Auckland is patchy, and elsewhere it's worse. Everywhere, demand is measly in a buyers' market. Bruce Morris reports.

What an odd residential real estate market we have at the moment - some bits sliding away to where the sun don't shine as others draw prices around the levels hit at the peak of the boom in 2007.

Parts of Auckland breeze along wondering what much of the fuss is about, and the right houses in the right location of the city fringe are drawing huge interest and big prices. But faraway suburbs (and some not so faraway) are wondering when they'll stop drifting. Meanwhile, in Wellington, it's all about drift.

Coastal is having a terrible time, as explained on earlier pages, though top quality on the seashore seems to be holding up reasonably well if it's handy enough to the big smoke. Out in the provincial cities, some are doing better than others, which is not to say that any of them are doing especially well.


Welcome to the grind of 2010. Depending on where you live, your economic certainty and size of the mortgage, you may be cruising along happily, or having sleepless nights.

Whatever your position, you are unlikely to be as asset-rich today as you were in 2006 or 2007. All the signs are that New Zealanders have cut back on spending and chiselled away at their debt, but house prices everywhere are down on their highs and, if inflation is taken into account, the slide is substantial.

Overall, Auckland prices have dropped just 2.7 per cent since the peaks of 2007. That doesn't sound so bad and, compared to all other areas, it isn't so bad, putting an average house in an average suburb at around $438,000, as opposed to the $450,000 peak.

But the erosion of personal wealth is plain when inflation is taken into account. Today, that $450,000 should have grown to $475,000 if the price had kept pace with the purchasing power of the dollar. Strictly speaking, the true value has fallen almost 12 per cent.

And that's in the part of the country that's doing best.

Down in Wellington, $420,000 would have bought you an average place in the central city at the end of 2007 and tracking inflation should have had it around $450,000 in October. But QV's data shows values have dropped around 6.5 per cent, suggesting that house is now worth something like $393,000.

Tauranga is one of the worst hit. Using QV's house price index as a guide, a property bought there three years ago for $400,000 might today sell for $354,000. But the original purchase price would have grown to $434,000 by now if the property had kept pace with inflation.

For people happy in their homes, on top of the mortgage and intending to stay put for years, these things don't matter so much, though a decline in paper wealth will hardly have them clicking their heels and planning an add-on bedroom or new drapes and carpet.


Besides, it's no big deal for people who bought well before the market peaks in one of the country's biggest property booms. They saw home ownership as a longterm thing and they're still doing OK, even if prices have come back.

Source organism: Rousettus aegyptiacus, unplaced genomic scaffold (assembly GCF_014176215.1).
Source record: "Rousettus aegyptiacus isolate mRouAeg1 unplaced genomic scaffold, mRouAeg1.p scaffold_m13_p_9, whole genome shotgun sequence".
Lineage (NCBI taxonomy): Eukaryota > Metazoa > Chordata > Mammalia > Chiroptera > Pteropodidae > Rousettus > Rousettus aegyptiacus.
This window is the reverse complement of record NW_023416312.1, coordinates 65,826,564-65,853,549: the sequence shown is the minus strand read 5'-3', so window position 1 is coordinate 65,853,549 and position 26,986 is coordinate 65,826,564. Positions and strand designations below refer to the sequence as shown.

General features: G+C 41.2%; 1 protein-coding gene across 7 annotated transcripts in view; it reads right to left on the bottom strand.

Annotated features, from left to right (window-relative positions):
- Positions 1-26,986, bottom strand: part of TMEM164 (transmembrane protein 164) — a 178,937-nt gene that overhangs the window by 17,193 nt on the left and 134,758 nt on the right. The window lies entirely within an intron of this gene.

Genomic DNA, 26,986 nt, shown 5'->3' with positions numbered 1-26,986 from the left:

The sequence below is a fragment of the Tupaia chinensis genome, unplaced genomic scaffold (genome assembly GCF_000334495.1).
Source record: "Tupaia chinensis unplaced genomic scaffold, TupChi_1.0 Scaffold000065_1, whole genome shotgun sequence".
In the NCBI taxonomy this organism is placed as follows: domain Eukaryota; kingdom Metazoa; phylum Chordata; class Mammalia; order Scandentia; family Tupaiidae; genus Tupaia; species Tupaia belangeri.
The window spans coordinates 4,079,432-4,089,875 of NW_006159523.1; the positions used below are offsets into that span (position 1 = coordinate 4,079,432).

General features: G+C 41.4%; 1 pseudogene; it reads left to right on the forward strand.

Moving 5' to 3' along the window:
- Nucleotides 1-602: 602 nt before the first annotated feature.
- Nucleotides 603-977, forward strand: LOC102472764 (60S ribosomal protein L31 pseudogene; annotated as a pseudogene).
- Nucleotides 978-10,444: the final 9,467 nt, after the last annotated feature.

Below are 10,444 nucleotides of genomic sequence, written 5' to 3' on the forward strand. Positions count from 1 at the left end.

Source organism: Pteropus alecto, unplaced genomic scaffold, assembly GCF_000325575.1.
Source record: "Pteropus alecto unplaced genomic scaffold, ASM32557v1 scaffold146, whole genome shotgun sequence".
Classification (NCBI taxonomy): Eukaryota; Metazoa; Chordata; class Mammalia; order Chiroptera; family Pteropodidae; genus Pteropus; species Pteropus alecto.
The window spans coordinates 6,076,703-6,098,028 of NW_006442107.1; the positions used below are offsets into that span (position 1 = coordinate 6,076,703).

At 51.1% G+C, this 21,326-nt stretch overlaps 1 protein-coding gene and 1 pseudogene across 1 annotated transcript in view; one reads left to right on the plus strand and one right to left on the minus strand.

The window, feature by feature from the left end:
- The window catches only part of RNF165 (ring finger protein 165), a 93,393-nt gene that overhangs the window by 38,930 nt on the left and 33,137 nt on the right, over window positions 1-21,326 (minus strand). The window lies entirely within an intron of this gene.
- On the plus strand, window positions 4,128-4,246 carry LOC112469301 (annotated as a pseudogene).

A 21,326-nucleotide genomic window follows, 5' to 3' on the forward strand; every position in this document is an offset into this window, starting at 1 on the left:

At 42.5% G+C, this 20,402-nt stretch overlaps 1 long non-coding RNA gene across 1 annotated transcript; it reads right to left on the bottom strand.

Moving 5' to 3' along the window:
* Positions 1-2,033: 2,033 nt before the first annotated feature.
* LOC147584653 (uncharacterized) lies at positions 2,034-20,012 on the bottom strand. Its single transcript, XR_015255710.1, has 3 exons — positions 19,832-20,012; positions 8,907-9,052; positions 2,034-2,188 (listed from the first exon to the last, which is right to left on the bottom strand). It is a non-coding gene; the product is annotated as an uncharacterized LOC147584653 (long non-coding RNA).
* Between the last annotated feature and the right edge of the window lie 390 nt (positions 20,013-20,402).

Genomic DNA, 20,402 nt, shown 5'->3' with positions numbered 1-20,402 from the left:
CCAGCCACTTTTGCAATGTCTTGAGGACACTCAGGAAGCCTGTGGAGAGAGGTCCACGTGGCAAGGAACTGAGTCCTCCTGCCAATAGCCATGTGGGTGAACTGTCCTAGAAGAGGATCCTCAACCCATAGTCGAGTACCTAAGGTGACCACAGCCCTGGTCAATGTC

On top of that, of course, homes are for living in and enjoying. Leave the fretting to the sharemarket investors checking the business section each day to see how the rollercoaster is faring.

But many of those caught up in the hype of the market - perhaps investors and first-home buyers - have lost their equity, or much of it. Some have been ruined in mortgagee sales, and many others are probably wishing they had kept flatting.

Those who felt they missed the boat by staying renting between 2004 and 2007, when prices were charging ahead, are now in good positions if they salted away their extra cash and built up stronger deposits. Even a 5 per cent bank term deposit has kept them ahead of inflation and, meanwhile, prices have come back. Who said paying rent was "dead money"?

The quarterly tables of North Island house values published today show a clear disparity between Auckland and the rest.

Go back a full two years - when the market was well into its general decline - and you'll see a sea of red right across rural areas and the provincial cities when prices then are put against values to the end of September.

The message there is clear: many of those areas got well ahead of themselves in the boom, with demand fuelled by investors chasing cheap property and panicked first-home buyers seduced by the argument that if they didn't get in then, they'd never be able to afford a home.

When the economy soured - threatening job security and drying up easy finance - demand disappeared and prices began to slide. The change to investor tax incentives kept the pressure on and there are no signs in the regional areas of a bottoming out in the overall drift.

The latest surveys show homes are now as affordable as they were in June 2004, as a combination of falling prices, rising wages and tax cuts bite. But homes here are still expensive on an international basis when put alongside household income, so no one should be betting on real term capital gain in the next decade.


1 Clendon Park 7.7%

2 Lynfi eld 6.3%

3 Belmont 5.0%

4 Manurewa 4.8%

5 Mangere Bridge 4.7%

6 Manurewa East 4.5%

7 Three Kings 4.4%

8= Epsom and Stanley Point 4.3%

10 Pt England 4.2%

* List shows the areas recording the biggest house price gains in the three months September 30, 2010 Source: QV's E-Valuer.

* From the New Zealand Herald's quarterly 'Property Report' - a guide to house prices and great places to live.